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Item #d98jul81

"Boreal Forest Plants Take up Organic Nitrogen," T. Nasholm (Dept. Forest Genetics, Swed. Univ. Agric. Sci., S-901 83 Umeå, Sweden; e-mail:, A. Ekblad et al.,Nature, 392(6679), 914-916, Apr. 30, 1998.

Plant growth in the boreal forest is generally limited by the availability of N, presumably because of the slow mineralization of soil organic N. This study of two tree species, a shrub, and a grass shows, however, that these plants bypass N mineralization. Results have major implications for our understanding of the effects of N deposition, global warming and intensified forestry.

Item #d98jul82

"Global Distribution of Nitrous Oxide Production and N Inputs in Freshwater and Coastal Marine Ecosystems," S.P. Seitzinger (Inst. Marine Sci., Rutgers Univ., New Brunswick NJ 08901; e-mail:, C. Kroeze,Global Biogeochem. Cycles, 12(1), 93-113, Mar. 1998.

Globally, rivers and estuaries could account for about 20% of the current global anthropogenic N2O emissions. They are comparable to a number of previously identified sources, including direct emissions of N2O from soils induced by anthropogenic N inputs.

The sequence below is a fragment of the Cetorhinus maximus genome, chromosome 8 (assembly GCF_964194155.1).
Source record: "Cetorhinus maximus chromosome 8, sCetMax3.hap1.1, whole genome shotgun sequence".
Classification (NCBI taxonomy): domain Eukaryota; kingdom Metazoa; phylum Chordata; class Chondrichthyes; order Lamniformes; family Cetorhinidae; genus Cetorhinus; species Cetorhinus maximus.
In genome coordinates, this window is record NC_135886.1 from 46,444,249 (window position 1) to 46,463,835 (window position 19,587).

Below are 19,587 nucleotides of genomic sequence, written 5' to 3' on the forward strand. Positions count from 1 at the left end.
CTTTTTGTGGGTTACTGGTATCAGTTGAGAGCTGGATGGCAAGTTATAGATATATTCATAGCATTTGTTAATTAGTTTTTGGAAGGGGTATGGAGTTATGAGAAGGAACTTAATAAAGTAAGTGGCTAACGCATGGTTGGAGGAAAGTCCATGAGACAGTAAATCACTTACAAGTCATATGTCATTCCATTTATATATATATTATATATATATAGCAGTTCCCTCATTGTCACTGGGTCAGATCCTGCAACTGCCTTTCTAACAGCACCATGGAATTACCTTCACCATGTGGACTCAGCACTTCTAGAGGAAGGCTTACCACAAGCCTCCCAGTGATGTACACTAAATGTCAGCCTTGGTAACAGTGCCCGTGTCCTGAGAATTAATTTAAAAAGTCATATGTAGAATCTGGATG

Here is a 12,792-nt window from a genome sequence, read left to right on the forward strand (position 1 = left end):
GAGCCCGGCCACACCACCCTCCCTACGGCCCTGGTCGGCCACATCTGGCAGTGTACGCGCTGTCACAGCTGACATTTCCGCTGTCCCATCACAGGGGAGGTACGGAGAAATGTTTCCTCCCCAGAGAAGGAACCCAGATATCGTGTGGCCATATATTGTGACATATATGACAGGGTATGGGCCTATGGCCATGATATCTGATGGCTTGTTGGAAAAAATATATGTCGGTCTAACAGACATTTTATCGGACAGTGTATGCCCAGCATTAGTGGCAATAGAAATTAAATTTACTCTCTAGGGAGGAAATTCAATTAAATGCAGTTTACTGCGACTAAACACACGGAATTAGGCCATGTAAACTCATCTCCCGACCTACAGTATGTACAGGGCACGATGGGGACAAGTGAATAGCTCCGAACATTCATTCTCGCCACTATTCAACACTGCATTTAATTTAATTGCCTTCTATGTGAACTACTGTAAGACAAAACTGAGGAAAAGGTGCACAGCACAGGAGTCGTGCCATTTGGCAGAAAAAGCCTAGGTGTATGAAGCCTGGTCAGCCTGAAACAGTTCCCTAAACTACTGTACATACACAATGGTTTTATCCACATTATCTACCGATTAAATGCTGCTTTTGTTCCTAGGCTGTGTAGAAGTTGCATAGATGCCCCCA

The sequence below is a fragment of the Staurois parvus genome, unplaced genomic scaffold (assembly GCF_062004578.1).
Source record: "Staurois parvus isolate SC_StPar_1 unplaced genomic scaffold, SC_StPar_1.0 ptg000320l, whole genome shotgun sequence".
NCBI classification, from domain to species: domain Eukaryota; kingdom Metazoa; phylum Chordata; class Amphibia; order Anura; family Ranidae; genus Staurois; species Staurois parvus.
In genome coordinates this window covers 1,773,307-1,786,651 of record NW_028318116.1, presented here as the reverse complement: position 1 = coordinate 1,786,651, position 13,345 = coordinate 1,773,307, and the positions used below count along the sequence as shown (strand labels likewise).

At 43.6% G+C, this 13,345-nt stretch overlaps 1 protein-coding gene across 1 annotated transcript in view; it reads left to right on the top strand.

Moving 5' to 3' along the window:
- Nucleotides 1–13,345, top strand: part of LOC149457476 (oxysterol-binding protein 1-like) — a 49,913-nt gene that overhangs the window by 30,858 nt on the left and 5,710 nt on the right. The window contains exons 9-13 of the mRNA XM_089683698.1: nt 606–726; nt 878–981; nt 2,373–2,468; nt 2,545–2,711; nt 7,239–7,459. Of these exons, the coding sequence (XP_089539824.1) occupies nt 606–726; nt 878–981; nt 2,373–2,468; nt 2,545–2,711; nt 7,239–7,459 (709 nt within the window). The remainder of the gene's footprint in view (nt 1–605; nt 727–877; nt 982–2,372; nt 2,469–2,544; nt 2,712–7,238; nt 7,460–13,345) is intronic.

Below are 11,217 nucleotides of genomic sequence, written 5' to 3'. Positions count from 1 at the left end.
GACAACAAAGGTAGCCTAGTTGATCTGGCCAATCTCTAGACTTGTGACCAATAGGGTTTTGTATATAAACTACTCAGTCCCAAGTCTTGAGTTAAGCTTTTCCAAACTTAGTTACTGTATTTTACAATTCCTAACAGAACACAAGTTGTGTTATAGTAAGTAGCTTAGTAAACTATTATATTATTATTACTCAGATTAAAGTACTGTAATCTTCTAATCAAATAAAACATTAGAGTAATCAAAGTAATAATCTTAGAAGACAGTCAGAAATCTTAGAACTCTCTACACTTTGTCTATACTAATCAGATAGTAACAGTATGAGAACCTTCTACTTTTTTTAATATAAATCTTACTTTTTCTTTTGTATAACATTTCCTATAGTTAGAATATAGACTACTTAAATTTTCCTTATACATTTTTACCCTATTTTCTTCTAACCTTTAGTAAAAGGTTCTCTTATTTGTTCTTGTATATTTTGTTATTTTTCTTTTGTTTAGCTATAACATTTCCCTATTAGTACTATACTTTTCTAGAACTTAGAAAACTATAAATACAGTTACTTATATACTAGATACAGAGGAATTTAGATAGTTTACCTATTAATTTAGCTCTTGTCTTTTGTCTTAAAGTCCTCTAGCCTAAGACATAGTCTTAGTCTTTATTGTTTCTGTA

Item #d98jul83

"The Nitrogen Cost of Food Production: Norwegian Society," M. A. Bleken (Dept. Hort., POB 5022, N-1432 As, Norway; e-mail:, L.R. Bakken,Ambio, 26(3), 134-142, May 1997.

Uses Norway as an example to analyze the N flows within a society and the dissipation of N to the environment. Major reductions in the total consumption of N can be obtained by moderate changes toward a more vegetarian diet and better utilization of existing food. In contrast, recycling of waste at its lowest trophic level (compost) is very inefficient. A critical analysis of the human diet as well as the agricultural and food industries is necessary to reduce the human contribution to present and future N2O emissions.

Item #d98jul84

"Nitrous Oxide and Methane Fluxes from Perturbed and Unperturbed Boreal Forest Sites in Northern Ontario," C.L. Schiller (Dept. Chem., York Univ., North York ON M3J 1P3, Can.; e-mail:, D.R. Hastie,J. Geophys. Res., 101(D17), 22,767-22,774, Oct. 20, 1996.

Measurements in several settings showed N2O fluxes ranging from an uptake of 7.7 micrograms/m2/hr from a drainage ditch, to an emission of 3.1 micrograms/m2/hr from an unvegetated clear-cut. Methane fluxes ranged from an uptake of 23 micrograms/m2/hr from an upland forest, to an emission of 2900 micrograms/m2/hr from a drainage ditch.

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